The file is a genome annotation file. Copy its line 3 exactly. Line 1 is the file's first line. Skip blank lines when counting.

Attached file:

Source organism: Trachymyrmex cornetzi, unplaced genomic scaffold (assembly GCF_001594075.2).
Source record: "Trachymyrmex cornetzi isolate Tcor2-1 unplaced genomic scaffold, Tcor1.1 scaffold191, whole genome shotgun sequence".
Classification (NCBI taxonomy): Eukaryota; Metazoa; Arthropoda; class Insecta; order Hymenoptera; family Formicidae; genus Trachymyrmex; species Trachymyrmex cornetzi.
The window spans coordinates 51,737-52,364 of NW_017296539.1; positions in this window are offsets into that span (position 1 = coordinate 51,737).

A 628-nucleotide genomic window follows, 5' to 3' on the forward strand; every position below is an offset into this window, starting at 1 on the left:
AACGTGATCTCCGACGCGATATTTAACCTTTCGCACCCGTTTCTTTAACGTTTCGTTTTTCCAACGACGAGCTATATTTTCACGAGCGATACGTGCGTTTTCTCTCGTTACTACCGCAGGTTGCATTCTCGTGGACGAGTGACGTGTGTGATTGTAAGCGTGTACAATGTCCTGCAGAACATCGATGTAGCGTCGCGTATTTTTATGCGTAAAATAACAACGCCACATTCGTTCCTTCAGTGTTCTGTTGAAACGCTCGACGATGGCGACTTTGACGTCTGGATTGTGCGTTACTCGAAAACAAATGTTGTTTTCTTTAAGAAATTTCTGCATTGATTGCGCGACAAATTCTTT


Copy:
Classification (NCBI taxonomy): Eukaryota; Metazoa; Arthropoda; class Insecta; order Hymenoptera; family Formicidae; genus Trachymyrmex; species Trachymyrmex cornetzi.